If you find a fox family in an inconvenient spot, consider allowing them to stay until the young are old enough to begin accompanying their parents on foraging outings. At this point they are nearly ready to say goodbye to the den site and move on for good. At nine weeks, they will begin to hunt with their parent; at this time, it’s a good time to encourage them to leave. It’s really tempting to want to provide treats or nourishment for any cute critters around home. Please don’t succumb to that idea. Feeding wild animals ultimately will create a situation that is not it in their best interest. If they become habituated and are looking for food, or aren’t wary of people, they probably won’t survive their lives in the wild.
Keep it as wild as possible!

If you’d like to see more of Kenny’s work, go to:

Canine pounce
Nose in the Snow, ( photos by Zack Baker)

What do Fox eat…?  They are omnivores, so anything!  They will eat eggs, insects, vegetation, fruit and scavenge on dead stuff. But the typical prey would be voles, mice, rabbits, birds, amphibians, other small animals.  It’s interesting to watch a fox on the hunt.   They may be prancing along and suddenly, slowly, start to creep across the meadow with its ears erect and turning in many directions.   If it senses a tasty morsel, it stops, the back arches head is focused AND BAMB, there’s the canine pounce when the fox leaps into the air with an arched back and comes back to the ground exactly where its radar led it.  Sometimes the butt end sticks into the air (especially in snow) and when it emerges, it may or may not walk away with a meal!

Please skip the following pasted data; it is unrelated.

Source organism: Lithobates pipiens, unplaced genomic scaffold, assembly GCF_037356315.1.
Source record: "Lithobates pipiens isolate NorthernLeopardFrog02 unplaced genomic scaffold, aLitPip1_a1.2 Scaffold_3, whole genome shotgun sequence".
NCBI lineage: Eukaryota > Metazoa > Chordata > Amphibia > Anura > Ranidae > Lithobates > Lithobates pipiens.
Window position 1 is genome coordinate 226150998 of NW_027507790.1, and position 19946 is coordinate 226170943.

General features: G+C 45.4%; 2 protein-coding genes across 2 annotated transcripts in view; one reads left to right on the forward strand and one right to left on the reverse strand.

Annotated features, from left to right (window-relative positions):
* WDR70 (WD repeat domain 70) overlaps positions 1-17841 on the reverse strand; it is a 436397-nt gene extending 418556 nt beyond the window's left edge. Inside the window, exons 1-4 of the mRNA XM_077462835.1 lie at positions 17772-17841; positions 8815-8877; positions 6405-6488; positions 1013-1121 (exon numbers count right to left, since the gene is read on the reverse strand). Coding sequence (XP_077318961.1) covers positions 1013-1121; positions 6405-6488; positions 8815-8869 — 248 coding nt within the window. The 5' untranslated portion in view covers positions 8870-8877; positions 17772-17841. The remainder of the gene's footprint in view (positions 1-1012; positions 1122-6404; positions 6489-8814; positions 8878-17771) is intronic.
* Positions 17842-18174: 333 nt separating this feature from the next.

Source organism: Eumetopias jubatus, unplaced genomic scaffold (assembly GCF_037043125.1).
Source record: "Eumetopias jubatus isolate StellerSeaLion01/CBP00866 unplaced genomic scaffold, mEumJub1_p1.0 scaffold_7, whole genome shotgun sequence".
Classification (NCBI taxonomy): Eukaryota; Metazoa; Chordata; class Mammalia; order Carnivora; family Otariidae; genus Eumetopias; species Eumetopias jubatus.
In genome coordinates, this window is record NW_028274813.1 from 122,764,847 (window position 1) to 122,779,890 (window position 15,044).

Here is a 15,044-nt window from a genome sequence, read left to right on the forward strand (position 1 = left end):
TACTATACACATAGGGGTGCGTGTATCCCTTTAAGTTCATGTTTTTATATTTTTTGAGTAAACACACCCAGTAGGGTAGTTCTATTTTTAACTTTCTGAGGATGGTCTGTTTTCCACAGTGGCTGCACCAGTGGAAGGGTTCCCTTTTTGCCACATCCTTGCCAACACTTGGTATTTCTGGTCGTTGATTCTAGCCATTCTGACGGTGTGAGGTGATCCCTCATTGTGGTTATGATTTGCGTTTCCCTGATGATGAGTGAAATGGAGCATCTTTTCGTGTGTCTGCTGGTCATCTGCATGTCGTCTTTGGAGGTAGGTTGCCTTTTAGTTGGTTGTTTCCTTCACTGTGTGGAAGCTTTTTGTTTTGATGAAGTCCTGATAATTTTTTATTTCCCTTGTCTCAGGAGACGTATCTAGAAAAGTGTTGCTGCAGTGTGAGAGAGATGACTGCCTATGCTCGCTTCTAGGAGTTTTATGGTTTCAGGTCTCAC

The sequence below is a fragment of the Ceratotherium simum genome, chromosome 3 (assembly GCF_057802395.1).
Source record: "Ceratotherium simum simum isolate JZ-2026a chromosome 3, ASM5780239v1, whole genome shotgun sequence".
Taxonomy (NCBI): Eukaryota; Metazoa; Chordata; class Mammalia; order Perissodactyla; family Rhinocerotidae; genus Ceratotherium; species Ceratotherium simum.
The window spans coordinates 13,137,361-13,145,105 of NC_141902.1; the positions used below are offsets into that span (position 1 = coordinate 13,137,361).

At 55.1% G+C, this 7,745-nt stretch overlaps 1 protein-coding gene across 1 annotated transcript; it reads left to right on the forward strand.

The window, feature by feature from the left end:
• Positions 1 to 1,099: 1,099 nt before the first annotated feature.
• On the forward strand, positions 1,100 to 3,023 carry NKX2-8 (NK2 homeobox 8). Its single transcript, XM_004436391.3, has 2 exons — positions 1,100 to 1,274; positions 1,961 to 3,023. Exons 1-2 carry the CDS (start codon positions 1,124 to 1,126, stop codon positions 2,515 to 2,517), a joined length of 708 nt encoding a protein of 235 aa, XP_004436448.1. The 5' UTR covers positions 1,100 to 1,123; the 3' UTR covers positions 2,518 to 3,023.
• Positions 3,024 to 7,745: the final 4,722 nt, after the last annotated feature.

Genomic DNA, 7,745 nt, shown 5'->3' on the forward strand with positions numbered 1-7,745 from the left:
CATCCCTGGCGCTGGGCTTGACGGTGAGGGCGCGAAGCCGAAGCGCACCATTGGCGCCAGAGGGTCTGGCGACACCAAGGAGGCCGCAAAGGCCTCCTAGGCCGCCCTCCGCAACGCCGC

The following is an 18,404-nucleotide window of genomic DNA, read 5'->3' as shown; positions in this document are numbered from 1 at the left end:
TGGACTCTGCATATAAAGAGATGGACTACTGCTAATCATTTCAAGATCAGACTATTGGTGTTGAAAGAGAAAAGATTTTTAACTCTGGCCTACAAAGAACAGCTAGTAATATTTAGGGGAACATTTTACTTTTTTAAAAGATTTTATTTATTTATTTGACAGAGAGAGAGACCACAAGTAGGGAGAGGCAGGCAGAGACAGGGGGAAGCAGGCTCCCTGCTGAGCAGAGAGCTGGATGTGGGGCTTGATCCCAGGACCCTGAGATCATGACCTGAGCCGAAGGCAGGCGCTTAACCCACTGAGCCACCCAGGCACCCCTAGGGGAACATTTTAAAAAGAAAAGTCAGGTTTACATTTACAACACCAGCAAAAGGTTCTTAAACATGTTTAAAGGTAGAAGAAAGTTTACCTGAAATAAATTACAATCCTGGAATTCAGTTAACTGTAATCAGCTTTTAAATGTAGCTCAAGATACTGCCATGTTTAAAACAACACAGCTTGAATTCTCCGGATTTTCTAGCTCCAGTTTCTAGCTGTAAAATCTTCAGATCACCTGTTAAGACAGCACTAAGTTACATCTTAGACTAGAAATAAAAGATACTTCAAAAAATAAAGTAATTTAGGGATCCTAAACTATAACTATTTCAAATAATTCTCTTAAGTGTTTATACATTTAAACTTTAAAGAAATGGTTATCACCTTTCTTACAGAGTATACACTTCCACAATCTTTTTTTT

Just as wolves and coyotes don’t much like each other, the same is true of foxes and coyotes. Competition for food is the rub. In Yellowstone the over-abundant elk population was one of the motives to restore wolves to the mix of species that live here. Wolves like to take down something big.   Once the wolves were back, the balance of predator/prey species started to return.
 After a hunt, wolves gorge themselves, and then pass out. While they sleep, the coyote steals the leftovers. While awake, wolves and coyotes are always wary of each other.. So the wolves chase, harass and sometimes kill coyotes. It’s much the same between coyotes and foxes. Coyotes see foxes as competition and an irritation, and so they chase and kill foxes.  Wolves and foxes, though, have less in common, food-wise. What they do have in common is a dislike of the coyotes that try to rob them of their respective lunches.  More than one study after wolves came back to Yellowstone in the mid-90s showed a decrease in Coyote populations in the habitats with new wolf families and an increase in fox numbers!